'Winter Night' from American Eric Whiteacre returns us to a more serious vein, with his majestic allegory about Sleep, which the choir evoke upon a dark cushion of hazy dissonance and softly-flowing melody.

Swedish composer Kari Rehnqvist contributes the affecting 'You Only Have to Walk Across the Meadow', a lover's rhapsody full of longing amidst the beauties of nature.

The final piece in this programme is the most avant garde and daring; Christophersen's 'Rebirth' based on extracts from Munch's poetry. This satanic prose about drinking an intoxicating potion includes a substantial solo for viola, superbly played by Are Sandbakken (first viola in the Norwegian Chamber Orchestra and Oslo Philharmonic). Schola Cantorum evidently relish this luridly vivid picture of despair and dissolution, which is worthy of Munch's own iconic painting, 'The Scream'. A strange and disturbing piece, but a virtuosic ending to a fine choral programme.

'Audience' should not be missed by lovers of vocal music. Its entertaining and enlightening programme is delivered with a state-of-the art recording, with full texts in English translation and copious notes in the non-detachable leaflet of 2L's well-designed DigiPak.

Copyright © 2010 John Miller and

Review by larsmusik January 12, 2010 (5 of 5 found this review helpful)
Performance:   Sonics:  
This is a phenomenal disc. As editor of a review column for a professional music monthly, I get the chance to sample dozens of recordings every month, most of them choral music. Something like "Audiens" only crosses my desk once every four or five years. First of all, the groups -- Schola Cantorum (students from the Dept. of Musicology, University of Oslo, Norway) and Nordic Voices (six-voice professional group, also Norwegian) -- are simply superb. Impeccable intonation, vocal blend, and precision. Secondly, the repertoire they've chosen reflects their special talents extremely well. Aside from some modern staples by Eric Whitacre and Morten Lauridsen, all the music is by young Norwegian composers.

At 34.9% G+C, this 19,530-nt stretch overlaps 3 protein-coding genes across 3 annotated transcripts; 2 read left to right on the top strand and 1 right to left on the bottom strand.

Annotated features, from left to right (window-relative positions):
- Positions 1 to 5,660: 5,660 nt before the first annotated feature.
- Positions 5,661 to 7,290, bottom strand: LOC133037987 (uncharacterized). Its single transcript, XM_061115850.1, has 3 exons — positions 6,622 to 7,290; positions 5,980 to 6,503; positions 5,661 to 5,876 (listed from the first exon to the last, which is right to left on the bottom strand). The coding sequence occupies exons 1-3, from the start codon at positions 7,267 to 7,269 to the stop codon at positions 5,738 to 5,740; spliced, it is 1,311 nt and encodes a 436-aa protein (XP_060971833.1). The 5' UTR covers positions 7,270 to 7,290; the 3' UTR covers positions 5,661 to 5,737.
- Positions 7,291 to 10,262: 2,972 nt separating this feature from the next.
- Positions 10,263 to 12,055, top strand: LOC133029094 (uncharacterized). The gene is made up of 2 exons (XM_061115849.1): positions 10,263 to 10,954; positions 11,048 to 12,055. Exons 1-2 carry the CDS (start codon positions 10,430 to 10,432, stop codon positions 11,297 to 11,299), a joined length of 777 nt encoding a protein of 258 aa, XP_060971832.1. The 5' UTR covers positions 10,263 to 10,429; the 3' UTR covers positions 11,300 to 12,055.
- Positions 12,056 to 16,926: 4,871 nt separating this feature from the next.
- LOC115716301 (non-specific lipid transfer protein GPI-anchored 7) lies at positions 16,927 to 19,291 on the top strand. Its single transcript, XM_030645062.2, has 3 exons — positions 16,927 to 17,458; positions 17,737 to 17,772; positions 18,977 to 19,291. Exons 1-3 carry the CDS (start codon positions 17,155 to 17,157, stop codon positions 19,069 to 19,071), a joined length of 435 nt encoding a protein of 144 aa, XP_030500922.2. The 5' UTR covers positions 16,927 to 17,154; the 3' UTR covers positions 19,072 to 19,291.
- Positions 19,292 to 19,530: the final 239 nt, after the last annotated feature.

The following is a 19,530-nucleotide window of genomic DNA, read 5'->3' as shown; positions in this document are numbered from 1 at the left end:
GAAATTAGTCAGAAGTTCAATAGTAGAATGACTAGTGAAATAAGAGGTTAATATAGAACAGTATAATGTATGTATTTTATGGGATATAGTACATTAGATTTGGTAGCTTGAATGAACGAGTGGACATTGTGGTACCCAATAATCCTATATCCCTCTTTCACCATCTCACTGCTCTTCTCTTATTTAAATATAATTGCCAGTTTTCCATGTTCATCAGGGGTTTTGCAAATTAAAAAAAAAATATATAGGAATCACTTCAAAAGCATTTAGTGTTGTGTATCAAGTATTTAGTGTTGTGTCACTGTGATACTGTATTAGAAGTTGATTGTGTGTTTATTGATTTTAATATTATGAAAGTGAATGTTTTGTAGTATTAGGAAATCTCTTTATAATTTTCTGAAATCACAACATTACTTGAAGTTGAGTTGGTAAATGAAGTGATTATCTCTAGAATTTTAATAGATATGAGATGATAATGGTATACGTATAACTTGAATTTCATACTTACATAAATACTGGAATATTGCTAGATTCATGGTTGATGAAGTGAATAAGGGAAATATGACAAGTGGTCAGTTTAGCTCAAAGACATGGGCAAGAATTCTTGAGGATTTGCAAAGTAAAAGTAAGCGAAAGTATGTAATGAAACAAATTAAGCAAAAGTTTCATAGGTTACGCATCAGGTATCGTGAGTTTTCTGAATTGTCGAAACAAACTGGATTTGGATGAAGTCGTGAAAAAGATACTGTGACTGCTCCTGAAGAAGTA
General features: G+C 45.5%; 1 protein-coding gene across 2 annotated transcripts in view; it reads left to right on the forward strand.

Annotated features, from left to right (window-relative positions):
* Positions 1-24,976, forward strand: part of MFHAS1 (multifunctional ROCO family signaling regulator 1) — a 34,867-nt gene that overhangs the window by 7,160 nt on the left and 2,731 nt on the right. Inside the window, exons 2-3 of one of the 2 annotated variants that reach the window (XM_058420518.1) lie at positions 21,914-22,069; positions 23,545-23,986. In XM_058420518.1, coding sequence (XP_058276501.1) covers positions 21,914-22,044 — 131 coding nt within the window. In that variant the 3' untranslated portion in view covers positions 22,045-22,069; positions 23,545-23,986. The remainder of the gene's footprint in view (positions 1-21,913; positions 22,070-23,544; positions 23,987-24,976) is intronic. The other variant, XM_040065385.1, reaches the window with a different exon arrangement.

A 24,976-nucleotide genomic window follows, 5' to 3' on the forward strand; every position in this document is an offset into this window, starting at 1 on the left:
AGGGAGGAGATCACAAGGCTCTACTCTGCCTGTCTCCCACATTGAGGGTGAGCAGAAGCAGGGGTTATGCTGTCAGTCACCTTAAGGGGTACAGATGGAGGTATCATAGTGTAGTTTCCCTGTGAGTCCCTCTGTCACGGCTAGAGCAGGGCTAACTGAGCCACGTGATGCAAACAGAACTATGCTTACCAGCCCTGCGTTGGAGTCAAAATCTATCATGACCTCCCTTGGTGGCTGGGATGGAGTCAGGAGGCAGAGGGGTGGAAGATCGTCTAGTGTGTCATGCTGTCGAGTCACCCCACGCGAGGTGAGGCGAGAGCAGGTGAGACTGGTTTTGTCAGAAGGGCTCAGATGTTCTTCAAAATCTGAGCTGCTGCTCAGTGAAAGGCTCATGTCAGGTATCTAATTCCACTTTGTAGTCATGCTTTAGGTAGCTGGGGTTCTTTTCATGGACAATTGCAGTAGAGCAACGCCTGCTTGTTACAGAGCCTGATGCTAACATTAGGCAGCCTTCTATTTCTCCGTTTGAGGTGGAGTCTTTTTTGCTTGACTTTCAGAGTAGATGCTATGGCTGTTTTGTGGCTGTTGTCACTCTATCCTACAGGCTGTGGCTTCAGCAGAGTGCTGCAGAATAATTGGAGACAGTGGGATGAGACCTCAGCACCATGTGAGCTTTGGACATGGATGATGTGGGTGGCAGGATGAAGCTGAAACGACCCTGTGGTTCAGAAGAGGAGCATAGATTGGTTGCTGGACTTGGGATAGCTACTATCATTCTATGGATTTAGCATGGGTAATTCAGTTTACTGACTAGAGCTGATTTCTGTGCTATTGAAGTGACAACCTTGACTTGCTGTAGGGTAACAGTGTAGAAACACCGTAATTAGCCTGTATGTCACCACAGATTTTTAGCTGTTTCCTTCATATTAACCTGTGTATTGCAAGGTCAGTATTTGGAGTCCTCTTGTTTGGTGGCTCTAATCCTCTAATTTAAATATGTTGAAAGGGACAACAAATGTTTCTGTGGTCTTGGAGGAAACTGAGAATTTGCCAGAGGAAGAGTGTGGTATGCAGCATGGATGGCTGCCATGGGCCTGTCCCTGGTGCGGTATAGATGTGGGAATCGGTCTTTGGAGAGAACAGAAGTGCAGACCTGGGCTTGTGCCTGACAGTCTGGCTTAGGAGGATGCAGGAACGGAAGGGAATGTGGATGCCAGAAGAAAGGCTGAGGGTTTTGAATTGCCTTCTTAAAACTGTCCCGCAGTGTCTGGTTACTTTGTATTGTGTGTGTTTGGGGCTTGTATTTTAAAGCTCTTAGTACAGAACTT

This is NOT a recipe for bland uniformity! The music, especially that of the composer who dominates the disc, Bjorn Morten Christophersen (b. 1976), is vivid, varied, and deeply expressive. An extended work, "Audiens" for the combined forces of Schola Cantorum and Nordic Voices, is the standout piece. Set to excerpts from Gro Dahle's longer collection, it is witty, surreal, and often touching. According to Christophersen: "Dahle has created a fantastical universe in which the Pope himself seeks the advice and friendship of the birds and a dog.... I have tried to reflect Dahle's weird and wonderful universe by weaving together lively textures, puns, sad short passages and a solid helping of church music cliches."

Also outstanding are Christophersen's "Gjenfodelsen" (Rebirth) on a text by Edvard Munch (yes, that Edvard Munch) with violist Are Sandbakken and the disc's opener, "Leonardo Dreams of His Flying Machine" by Eric Whitacre. Choral music buffs will know this latter work well already -- Whitacre is an enormously popular young composer for choirs, and this has been out there since 2001. It's a gas -- to snippets of Da Vinci's own writing plus reflections by poet Charles Anthony Silvestri, Whitacre cobbles together a post-modern madrigal that samples, besides the obvious allusions to 16th-century secular polyphony, style-snatches from Ives, Vivaldi, Ligeti and beyond (no spoilers here) to create a musical imaginary universe just as diverse, bubbly, and unkempt as Leonardo's own.

Producer Morten Lindberg and his crew have done it again. A lovely, realistic, detailed recording that does full justice to the wonderful music it captures.

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Review by Sorythor2010 February 8, 2010 (2 of 3 found this review helpful)